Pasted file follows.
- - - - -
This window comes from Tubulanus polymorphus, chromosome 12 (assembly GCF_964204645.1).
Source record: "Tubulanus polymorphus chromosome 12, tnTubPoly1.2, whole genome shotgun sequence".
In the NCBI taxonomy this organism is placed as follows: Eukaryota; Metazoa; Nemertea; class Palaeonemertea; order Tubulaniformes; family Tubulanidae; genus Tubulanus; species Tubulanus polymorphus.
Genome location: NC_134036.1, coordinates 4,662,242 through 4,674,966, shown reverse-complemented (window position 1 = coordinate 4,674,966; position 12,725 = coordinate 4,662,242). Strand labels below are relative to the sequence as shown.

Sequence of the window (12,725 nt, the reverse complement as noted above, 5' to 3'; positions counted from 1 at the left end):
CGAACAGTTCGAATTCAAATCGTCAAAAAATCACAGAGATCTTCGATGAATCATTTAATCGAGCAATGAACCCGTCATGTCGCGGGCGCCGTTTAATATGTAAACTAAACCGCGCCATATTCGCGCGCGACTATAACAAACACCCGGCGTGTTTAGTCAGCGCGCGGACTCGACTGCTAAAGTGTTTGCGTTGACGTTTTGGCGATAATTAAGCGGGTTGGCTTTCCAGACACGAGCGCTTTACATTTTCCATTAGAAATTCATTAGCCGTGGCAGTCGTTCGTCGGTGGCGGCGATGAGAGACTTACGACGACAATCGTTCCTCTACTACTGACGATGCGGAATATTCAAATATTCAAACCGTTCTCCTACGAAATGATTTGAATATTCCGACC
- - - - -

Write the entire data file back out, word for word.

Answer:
This window comes from Tubulanus polymorphus, chromosome 12 (assembly GCF_964204645.1).
Source record: "Tubulanus polymorphus chromosome 12, tnTubPoly1.2, whole genome shotgun sequence".
In the NCBI taxonomy this organism is placed as follows: Eukaryota; Metazoa; Nemertea; class Palaeonemertea; order Tubulaniformes; family Tubulanidae; genus Tubulanus; species Tubulanus polymorphus.
Genome location: NC_134036.1, coordinates 4,662,242 through 4,674,966, shown reverse-complemented (window position 1 = coordinate 4,674,966; position 12,725 = coordinate 4,662,242). Strand labels below are relative to the sequence as shown.

Sequence of the window (12,725 nt, the reverse complement as noted above, 5' to 3'; positions counted from 1 at the left end):
CGAACAGTTCGAATTCAAATCGTCAAAAAATCACAGAGATCTTCGATGAATCATTTAATCGAGCAATGAACCCGTCATGTCGCGGGCGCCGTTTAATATGTAAACTAAACCGCGCCATATTCGCGCGCGACTATAACAAACACCCGGCGTGTTTAGTCAGCGCGCGGACTCGACTGCTAAAGTGTTTGCGTTGACGTTTTGGCGATAATTAAGCGGGTTGGCTTTCCAGACACGAGCGCTTTACATTTTCCATTAGAAATTCATTAGCCGTGGCAGTCGTTCGTCGGTGGCGGCGATGAGAGACTTACGACGACAATCGTTCCTCTACTACTGACGATGCGGAATATTCAAATATTCAAACCGTTCTCCTACGAAATGATTTGAATATTCCGACC